As we continued our drive, our conversation switched back to her dead fish Sharkbait. “Why did Sharkbait die?” she asked. Since Sharkbait’s death, she’s been very inquisitive as to why he died and death in general, as morbid as it seems.
“He was old.” I answered. “Fish die when they get old.”
She seemed worried. “I don’t won’t to die.”
“I don’t want you to die either,” I responded. “But you know, animals and people die. Sometimes accidents happen or people get old.”
I thought about saying something like “because that’s just what happens,” but a truly inquisitive child deserves so much more. “Because,” I explained, “Adam and Eve disobeyed God, and because they disobeyed God and sinned, everyone has to die. But you know what Jesus said?”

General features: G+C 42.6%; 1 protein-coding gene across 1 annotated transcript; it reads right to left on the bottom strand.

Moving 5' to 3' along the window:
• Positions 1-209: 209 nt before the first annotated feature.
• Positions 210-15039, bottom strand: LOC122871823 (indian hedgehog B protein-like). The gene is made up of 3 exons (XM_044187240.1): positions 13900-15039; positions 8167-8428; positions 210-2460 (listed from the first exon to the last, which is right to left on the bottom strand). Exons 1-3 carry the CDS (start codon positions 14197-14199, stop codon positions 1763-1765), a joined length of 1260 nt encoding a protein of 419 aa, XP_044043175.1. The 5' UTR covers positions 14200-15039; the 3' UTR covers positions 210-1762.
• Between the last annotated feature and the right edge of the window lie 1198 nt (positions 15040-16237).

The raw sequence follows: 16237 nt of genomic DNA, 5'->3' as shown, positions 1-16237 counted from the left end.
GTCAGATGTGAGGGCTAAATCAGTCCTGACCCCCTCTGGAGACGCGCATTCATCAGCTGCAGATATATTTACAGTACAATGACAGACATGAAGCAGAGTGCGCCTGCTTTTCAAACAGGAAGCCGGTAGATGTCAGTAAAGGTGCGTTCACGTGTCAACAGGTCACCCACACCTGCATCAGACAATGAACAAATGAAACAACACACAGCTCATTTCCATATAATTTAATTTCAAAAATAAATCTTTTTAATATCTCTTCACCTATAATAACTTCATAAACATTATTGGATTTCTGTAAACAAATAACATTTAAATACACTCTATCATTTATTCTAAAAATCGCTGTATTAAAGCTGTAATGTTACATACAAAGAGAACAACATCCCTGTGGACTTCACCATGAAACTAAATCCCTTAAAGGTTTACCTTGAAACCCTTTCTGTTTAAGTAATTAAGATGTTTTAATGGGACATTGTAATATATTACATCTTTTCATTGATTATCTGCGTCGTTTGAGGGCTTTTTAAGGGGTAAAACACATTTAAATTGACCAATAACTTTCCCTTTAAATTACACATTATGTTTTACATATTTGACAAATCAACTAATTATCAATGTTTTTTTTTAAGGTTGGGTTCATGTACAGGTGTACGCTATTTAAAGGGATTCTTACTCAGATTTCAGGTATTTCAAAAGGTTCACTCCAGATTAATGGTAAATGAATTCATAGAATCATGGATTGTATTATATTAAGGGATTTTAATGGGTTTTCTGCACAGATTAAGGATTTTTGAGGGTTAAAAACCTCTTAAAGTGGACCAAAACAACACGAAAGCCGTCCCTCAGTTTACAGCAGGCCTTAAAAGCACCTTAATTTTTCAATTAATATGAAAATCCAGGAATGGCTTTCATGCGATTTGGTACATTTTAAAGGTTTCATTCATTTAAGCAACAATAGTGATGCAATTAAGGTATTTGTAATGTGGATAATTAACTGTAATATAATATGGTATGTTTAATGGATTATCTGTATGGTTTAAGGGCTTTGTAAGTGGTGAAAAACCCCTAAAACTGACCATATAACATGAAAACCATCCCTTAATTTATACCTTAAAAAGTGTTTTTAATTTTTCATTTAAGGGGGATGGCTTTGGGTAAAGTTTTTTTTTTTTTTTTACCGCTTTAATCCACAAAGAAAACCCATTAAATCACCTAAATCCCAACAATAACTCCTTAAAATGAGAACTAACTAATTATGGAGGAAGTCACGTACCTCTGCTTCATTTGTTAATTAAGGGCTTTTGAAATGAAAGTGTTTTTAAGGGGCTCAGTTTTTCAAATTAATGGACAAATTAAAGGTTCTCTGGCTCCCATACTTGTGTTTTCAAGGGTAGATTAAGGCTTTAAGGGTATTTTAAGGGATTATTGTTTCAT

“Jesus said, that if you follow Him, you will go to heaven.”
“So, I won’t die?” she asked.
“Well, people still die here on earth, but they get to go to heaven and be with Jesus.”
She seemed a little scared of heaven. Then again, she’s scared of everything. “I don’t want to go to heaven,” she responded.
“Well,” I explained, “heaven is a wonderful place. But those who don’t follow Jesus sadly go to hell – a place filled with fire.”
“I want to go to heaven,” she stated. “Daddy, will Sharkbait go to heaven?”
Again, her question was beyond my theological understanding. I quickly mentally scanned my Scripture knowledge indexed in my head and then the Disney movies like “All Dogs Go to Heaven,” but I didn’t really know the answer to that question. I thought about it for a moment. “I’m not sure,” I responded.